3 Key Data Challenges of Machine Learning

3 Key Data Challenges of Machine Learning

In my first blog in this series on understanding Machine Learning and building successful implementations, I talked about data access patterns in the machine learning pipeline. Understanding data access patterns will help data scientists to decide what is the right storage infrastructure for their projects. Data infrastructure is what enables Machine Learning possibilities. Yet once you get started there are critical data challenges of Machine Learning you need to first address:

  1. Quality
  2. Sparsity
  3. Integrity

Let’s take an in depth look at each of these and how your team can get started overcoming these challenges of Machine Learning:

1. Quality

Many data scientists want to leverage data from external sources. Yet often, there is no quality control or guarantee on how the original data is captured. Can you trust the accuracy of the external data?

∣ Can you trust the accuracy of external data?

Here’s a great example for illustration. A sensor on buoys floating in the ocean collects data on the ocean’s temperature. However, when the sensor could not collect the temperature, it would record 999. In addition, the year’s digit was recorded with only two numbers before the year 2000. Yet after year 2000, the number of digits recorded was changed to four. You need to understand the quality of the data and how to prepare it. In this case, the scientists analyzing the buoy data could use medium, mean, min, max to visualize the raw data, catch these database errors and cleanse it accordingly.

2. Sparsity

Sparsity in this context applies to metadata. Very often metadata fields are not complete – some are filled and some are left blank. If the data is being generated from a single source, this may be due to human lack of discipline or knowledge. However, when data comes from diverse sources, without a standard definition of metadata, each dataset may have completely different fields. So, when you combine them together, the fields that are completed may not correspond.

Currently, there is no industry standard on what metadata to capture. Yet metadata is as important as the data itself. When you have the same type of data with different metadata fields populated, how do you correlate and filter the data?

∣ How do you correlate and filter data?

If we go back to the buoy example, the initial data sensors collected water temperature every ten minutes, while newer buoys collect it every three minutes. The only way to corralate the data is through the metadata disclosing when it was captured. When scientists are doing historical analysis they need metadata in order to be able to adjust their models accordingly.

3. Integrity

Data integrity is an assurance of data accuracy and consistency. The chain of data custody is critical to prove that data is not compromised as it moves through pipelines and locations. When the capture and ingestion of the data is under control, you can relatively easily validate its integrity. However, when collaborating with others it becomes difficult to validate. There is no security certificate for external data when the data was generated. You also cannot ensure the data was recorded exactly as intended nor that the data you receive is exactly the same as it was when it was originally recorded.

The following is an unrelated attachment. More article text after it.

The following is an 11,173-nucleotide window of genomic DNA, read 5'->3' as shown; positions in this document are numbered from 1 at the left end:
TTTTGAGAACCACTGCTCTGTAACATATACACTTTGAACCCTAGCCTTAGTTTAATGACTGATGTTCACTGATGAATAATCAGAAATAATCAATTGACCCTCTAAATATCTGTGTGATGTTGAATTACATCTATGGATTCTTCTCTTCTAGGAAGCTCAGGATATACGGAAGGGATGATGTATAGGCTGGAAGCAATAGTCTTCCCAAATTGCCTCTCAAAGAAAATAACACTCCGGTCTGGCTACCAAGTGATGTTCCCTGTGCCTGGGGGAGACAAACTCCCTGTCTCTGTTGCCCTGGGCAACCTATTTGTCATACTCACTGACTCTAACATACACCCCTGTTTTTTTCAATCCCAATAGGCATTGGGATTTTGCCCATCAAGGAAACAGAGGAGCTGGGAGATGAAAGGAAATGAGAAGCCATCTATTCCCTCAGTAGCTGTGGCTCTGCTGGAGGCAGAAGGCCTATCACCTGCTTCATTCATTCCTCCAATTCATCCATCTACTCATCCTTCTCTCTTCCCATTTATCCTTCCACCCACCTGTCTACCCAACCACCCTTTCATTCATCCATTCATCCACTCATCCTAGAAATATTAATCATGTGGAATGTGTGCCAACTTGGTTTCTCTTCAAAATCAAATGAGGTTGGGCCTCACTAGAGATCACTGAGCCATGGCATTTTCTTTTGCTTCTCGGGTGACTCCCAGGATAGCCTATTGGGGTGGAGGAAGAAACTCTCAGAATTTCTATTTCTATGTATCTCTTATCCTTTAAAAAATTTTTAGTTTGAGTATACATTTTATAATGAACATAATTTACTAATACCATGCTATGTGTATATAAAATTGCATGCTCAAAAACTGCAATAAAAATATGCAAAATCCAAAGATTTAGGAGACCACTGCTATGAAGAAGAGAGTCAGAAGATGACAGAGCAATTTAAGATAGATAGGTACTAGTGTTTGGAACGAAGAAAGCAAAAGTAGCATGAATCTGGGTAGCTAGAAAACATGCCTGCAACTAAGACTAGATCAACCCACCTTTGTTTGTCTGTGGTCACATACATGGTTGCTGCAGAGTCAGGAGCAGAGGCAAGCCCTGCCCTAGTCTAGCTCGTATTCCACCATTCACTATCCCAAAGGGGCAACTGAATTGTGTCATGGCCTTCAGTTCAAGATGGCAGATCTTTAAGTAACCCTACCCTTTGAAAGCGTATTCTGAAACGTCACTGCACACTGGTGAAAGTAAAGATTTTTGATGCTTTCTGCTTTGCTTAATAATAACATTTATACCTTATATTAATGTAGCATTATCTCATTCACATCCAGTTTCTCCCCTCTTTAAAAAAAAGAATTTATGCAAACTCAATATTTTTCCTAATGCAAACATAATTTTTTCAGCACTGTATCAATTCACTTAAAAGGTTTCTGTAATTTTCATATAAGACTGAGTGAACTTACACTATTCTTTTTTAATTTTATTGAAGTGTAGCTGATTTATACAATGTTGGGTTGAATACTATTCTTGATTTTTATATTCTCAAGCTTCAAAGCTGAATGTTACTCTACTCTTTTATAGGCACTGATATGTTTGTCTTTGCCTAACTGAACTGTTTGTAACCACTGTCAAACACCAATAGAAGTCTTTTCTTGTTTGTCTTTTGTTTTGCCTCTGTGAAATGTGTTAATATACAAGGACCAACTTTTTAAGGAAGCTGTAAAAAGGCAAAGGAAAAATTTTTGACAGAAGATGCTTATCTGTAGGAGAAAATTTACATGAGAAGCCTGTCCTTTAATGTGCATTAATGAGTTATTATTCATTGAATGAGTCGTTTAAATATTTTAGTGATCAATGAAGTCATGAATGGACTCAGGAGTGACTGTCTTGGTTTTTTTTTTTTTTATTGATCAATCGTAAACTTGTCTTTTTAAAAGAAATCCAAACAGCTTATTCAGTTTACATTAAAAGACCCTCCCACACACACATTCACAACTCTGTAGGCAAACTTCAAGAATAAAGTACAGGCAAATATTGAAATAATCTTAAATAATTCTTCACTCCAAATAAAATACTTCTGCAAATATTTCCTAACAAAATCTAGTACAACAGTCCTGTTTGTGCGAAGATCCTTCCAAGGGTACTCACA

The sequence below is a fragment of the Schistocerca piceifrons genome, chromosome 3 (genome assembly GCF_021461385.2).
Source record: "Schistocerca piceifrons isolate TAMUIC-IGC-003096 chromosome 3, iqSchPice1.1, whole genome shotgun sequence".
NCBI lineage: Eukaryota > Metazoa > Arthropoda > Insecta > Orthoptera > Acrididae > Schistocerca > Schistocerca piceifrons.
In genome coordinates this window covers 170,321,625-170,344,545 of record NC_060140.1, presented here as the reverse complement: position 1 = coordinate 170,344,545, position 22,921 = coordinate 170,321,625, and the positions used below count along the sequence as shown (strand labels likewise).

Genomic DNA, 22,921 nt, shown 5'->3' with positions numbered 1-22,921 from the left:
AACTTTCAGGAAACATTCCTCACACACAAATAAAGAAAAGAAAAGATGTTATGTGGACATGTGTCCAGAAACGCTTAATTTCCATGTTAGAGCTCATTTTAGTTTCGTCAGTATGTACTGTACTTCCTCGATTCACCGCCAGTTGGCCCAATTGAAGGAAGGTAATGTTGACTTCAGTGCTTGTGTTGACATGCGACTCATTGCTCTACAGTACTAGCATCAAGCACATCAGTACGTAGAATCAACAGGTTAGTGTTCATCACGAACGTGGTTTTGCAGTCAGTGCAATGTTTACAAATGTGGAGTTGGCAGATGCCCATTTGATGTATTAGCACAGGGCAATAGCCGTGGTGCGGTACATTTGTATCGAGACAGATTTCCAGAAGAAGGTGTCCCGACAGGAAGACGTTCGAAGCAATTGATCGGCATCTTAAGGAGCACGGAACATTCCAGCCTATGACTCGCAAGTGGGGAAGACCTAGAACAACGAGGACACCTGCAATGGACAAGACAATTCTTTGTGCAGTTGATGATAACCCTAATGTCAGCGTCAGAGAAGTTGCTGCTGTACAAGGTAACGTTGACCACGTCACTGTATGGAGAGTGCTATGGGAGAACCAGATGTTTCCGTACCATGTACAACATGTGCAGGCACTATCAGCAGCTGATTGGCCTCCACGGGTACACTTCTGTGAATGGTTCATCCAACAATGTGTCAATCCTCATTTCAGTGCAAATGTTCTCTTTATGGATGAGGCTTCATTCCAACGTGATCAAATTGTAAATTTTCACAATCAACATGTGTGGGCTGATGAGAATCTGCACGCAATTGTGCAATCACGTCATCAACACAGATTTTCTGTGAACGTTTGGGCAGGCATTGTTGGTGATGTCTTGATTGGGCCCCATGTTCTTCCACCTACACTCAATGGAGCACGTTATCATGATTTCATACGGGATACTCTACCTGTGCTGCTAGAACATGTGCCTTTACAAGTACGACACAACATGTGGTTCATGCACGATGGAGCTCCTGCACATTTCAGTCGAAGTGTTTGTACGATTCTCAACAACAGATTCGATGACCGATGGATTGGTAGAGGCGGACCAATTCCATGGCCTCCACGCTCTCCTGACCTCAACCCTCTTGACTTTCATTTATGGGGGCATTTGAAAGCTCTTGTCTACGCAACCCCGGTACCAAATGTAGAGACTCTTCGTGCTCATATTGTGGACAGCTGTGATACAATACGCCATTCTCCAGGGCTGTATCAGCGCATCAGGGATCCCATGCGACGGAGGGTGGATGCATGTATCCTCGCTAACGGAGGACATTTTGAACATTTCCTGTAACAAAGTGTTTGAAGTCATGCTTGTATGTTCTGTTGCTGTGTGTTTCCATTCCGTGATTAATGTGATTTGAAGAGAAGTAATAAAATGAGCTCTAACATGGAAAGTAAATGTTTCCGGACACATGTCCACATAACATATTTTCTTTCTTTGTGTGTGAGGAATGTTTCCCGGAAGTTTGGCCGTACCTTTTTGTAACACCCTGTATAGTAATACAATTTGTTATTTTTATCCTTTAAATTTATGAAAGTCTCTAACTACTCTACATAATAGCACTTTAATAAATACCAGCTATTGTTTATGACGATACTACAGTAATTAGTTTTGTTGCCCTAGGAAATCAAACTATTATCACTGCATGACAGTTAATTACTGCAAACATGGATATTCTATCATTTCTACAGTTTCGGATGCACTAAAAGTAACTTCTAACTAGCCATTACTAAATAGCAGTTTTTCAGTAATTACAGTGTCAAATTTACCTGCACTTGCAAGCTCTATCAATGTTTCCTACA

There are some interesting concepts regarding IoT data and blockchain, however until such a concept is widely adopted, data integrity depends on a combination of security technologies and policies. For example, since data can be compromised at rest or during transfer data transferred via network should be using https and it should be encrypted at rest. Access control, on the other hand, should be policy driven to avoid human errors.

How to Get Started

Data quality, sparsity, and integrity directly impact the final model accuracy, and are some of the biggest challenges facing machine learning today. Organizations that have clear data definitions, policies and explore industry specific data standards will benefit in both short-term and long-term projects.

If you’re not there yet, your organization should start by defining data collection policy, metadata format, and apply standard security techniques.

If you’re not there yet, your organization should start by defining its own data collection policy, metadata format, and apply standard security techniques.  Data quality and sparsity go hand in hand. As a next step, set up metadata policies and make sure the qualitative data captured can be used to verify the validity of the data. Lastly, to ensure data integrity, digital certificate can be applied at data generation, SSL should be enforced during transfer, and always have encryption enabled at rest.

Secure Data Collaboration

If you are in an industry that needs to constantly exchange data with outside organizations, it is best to open source your data and meta formats as these standards will be more far reaching than many proprietary ones. Better yet, you can initiate an industry wide open standard committee to include others to participate and contribute. One good example is Open Targets (https://www.opentargets.org/), which is a “public-private partnership that uses human genetics and genomics data for systematic drug target identification and prioritization.”[1]

Research data ecosystems in particular have grown highly complex, with collaborators from inside and outside the organization needing fast access to data, and a way to simplify data management. The challenges of Machine Learning are plenty. Starting your project with right data and infrastructure is the first step.

[1] From Open Targets web site

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